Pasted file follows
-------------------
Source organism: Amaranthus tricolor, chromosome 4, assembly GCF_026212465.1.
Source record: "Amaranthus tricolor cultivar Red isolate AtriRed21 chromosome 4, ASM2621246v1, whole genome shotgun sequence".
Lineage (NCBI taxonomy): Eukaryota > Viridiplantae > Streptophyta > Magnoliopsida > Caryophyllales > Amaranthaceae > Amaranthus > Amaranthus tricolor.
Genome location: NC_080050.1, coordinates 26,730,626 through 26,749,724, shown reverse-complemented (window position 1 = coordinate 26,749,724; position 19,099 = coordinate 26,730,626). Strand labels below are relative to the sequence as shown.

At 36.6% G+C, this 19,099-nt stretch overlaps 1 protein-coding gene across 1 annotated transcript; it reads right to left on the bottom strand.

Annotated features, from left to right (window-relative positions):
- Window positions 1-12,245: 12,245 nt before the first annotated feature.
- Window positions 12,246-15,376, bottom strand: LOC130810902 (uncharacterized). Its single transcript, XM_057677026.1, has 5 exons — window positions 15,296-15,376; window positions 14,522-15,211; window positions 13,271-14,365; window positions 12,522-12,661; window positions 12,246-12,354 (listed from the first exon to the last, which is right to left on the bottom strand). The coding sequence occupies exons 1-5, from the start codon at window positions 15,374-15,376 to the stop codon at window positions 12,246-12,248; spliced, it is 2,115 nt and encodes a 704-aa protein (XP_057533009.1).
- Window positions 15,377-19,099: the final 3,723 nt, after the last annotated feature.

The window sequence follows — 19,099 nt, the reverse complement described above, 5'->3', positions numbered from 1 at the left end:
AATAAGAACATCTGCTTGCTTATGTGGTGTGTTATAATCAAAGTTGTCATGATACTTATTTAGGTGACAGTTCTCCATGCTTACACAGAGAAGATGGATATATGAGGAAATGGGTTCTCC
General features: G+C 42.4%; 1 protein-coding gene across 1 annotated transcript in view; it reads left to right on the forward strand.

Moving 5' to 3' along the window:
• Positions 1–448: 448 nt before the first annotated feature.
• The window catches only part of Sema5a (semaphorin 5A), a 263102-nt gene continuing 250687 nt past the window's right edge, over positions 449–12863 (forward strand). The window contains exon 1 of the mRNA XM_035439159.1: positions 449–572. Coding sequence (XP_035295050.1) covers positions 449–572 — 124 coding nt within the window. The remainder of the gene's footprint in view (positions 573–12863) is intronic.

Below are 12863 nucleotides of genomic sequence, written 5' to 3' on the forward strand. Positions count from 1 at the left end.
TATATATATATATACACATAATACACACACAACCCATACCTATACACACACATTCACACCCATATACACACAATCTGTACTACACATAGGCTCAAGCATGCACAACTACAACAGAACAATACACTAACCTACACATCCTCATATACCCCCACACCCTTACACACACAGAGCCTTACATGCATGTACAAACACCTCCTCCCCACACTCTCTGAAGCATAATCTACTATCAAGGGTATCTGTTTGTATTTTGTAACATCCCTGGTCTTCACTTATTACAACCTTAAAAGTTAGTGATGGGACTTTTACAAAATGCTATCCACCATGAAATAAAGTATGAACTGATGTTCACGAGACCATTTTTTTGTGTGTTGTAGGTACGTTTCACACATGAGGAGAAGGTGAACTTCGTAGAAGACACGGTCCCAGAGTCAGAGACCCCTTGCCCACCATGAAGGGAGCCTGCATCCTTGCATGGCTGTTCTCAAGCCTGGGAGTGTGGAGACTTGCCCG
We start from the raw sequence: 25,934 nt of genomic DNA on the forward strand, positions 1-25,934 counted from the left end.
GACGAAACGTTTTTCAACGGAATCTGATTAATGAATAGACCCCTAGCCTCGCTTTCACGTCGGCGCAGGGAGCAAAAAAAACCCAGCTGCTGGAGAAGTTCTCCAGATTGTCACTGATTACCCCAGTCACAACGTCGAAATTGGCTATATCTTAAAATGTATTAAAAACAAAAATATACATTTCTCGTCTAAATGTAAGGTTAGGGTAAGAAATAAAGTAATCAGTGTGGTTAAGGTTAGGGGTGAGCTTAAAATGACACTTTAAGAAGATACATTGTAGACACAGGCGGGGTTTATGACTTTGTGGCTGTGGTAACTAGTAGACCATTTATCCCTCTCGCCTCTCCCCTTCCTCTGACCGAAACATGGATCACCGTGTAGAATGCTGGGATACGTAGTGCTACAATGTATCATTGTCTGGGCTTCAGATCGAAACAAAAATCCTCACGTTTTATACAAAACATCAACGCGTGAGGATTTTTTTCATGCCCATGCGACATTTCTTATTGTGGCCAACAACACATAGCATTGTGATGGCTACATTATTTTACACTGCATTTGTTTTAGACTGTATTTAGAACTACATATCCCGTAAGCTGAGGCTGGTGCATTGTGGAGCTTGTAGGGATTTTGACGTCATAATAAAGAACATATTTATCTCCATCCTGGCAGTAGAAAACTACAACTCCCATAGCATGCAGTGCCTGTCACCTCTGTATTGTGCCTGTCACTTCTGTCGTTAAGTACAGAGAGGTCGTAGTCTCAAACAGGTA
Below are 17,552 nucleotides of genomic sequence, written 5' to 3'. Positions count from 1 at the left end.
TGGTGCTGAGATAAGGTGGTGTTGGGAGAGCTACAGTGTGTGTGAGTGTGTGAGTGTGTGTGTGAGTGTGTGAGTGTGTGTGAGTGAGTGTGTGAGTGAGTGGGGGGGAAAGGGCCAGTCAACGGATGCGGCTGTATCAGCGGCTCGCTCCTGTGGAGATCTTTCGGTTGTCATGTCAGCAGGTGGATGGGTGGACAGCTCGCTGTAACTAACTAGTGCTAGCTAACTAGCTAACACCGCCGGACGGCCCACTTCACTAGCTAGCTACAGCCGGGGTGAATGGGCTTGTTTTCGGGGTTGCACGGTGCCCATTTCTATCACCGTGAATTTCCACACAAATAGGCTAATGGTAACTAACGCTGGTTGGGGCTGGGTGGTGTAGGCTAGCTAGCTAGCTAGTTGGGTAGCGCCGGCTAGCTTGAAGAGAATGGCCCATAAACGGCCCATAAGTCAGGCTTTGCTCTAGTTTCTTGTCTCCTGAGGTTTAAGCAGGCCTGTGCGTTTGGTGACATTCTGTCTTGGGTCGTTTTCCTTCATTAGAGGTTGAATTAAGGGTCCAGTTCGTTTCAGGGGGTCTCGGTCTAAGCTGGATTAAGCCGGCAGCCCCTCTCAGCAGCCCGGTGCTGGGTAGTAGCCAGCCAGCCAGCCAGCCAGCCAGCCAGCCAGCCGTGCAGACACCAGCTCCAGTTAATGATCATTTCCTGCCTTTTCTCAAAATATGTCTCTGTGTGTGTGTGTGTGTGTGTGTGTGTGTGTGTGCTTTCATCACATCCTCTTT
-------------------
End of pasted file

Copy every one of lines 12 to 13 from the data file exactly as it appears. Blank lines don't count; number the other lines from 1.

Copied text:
General features: G+C 42.4%; 1 protein-coding gene across 1 annotated transcript in view; it reads left to right on the forward strand.

Moving 5' to 3' along the window: